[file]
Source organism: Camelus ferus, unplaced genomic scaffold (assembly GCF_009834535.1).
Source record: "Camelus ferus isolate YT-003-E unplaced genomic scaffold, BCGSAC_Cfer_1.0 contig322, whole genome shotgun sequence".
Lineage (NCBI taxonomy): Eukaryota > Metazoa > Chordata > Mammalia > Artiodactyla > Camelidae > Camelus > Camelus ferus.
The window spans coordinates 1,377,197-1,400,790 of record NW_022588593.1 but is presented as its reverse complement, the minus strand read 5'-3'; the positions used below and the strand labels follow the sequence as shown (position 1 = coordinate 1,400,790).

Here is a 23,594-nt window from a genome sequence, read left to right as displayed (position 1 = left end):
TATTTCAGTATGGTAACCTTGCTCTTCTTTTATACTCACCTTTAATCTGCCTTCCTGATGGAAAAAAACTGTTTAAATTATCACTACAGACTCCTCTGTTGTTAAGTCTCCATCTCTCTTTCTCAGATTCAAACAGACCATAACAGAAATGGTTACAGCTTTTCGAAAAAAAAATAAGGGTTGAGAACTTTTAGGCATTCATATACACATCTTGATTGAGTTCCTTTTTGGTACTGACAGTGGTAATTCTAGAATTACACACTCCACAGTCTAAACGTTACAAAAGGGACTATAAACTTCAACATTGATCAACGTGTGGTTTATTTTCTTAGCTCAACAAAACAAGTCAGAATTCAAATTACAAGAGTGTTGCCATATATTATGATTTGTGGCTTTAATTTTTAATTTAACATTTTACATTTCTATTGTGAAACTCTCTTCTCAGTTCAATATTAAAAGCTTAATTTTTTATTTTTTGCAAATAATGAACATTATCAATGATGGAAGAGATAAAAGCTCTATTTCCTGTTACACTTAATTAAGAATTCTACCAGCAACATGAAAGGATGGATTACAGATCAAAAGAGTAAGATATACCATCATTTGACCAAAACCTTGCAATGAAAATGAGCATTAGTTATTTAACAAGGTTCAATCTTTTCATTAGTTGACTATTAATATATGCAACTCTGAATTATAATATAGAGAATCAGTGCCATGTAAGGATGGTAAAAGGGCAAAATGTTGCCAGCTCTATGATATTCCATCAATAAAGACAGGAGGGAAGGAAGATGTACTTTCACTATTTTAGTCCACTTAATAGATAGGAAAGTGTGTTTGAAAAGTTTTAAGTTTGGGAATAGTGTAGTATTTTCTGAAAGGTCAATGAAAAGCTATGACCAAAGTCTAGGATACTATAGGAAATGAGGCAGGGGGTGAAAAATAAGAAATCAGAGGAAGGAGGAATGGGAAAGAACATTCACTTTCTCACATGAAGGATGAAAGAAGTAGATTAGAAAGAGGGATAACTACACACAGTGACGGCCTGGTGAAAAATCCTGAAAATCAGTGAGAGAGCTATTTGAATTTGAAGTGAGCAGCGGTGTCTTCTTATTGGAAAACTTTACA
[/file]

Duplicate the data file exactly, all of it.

Source organism: Camelus ferus, unplaced genomic scaffold (assembly GCF_009834535.1).
Source record: "Camelus ferus isolate YT-003-E unplaced genomic scaffold, BCGSAC_Cfer_1.0 contig322, whole genome shotgun sequence".
Lineage (NCBI taxonomy): Eukaryota > Metazoa > Chordata > Mammalia > Artiodactyla > Camelidae > Camelus > Camelus ferus.
The window spans coordinates 1,377,197-1,400,790 of record NW_022588593.1 but is presented as its reverse complement, the minus strand read 5'-3'; the positions used below and the strand labels follow the sequence as shown (position 1 = coordinate 1,400,790).

Here is a 23,594-nt window from a genome sequence, read left to right as displayed (position 1 = left end):
TATTTCAGTATGGTAACCTTGCTCTTCTTTTATACTCACCTTTAATCTGCCTTCCTGATGGAAAAAAACTGTTTAAATTATCACTACAGACTCCTCTGTTGTTAAGTCTCCATCTCTCTTTCTCAGATTCAAACAGACCATAACAGAAATGGTTACAGCTTTTCGAAAAAAAAATAAGGGTTGAGAACTTTTAGGCATTCATATACACATCTTGATTGAGTTCCTTTTTGGTACTGACAGTGGTAATTCTAGAATTACACACTCCACAGTCTAAACGTTACAAAAGGGACTATAAACTTCAACATTGATCAACGTGTGGTTTATTTTCTTAGCTCAACAAAACAAGTCAGAATTCAAATTACAAGAGTGTTGCCATATATTATGATTTGTGGCTTTAATTTTTAATTTAACATTTTACATTTCTATTGTGAAACTCTCTTCTCAGTTCAATATTAAAAGCTTAATTTTTTATTTTTTGCAAATAATGAACATTATCAATGATGGAAGAGATAAAAGCTCTATTTCCTGTTACACTTAATTAAGAATTCTACCAGCAACATGAAAGGATGGATTACAGATCAAAAGAGTAAGATATACCATCATTTGACCAAAACCTTGCAATGAAAATGAGCATTAGTTATTTAACAAGGTTCAATCTTTTCATTAGTTGACTATTAATATATGCAACTCTGAATTATAATATAGAGAATCAGTGCCATGTAAGGATGGTAAAAGGGCAAAATGTTGCCAGCTCTATGATATTCCATCAATAAAGACAGGAGGGAAGGAAGATGTACTTTCACTATTTTAGTCCACTTAATAGATAGGAAAGTGTGTTTGAAAAGTTTTAAGTTTGGGAATAGTGTAGTATTTTCTGAAAGGTCAATGAAAAGCTATGACCAAAGTCTAGGATACTATAGGAAATGAGGCAGGGGGTGAAAAATAAGAAATCAGAGGAAGGAGGAATGGGAAAGAACATTCACTTTCTCACATGAAGGATGAAAGAAGTAGATTAGAAAGAGGGATAACTACACACAGTGACGGCCTGGTGAAAAATCCTGAAAATCAGTGAGAGAGCTATTTGAATTTGAAGTGAGCAGCGGTGTCTTCTTATTGGAAAACTTTACA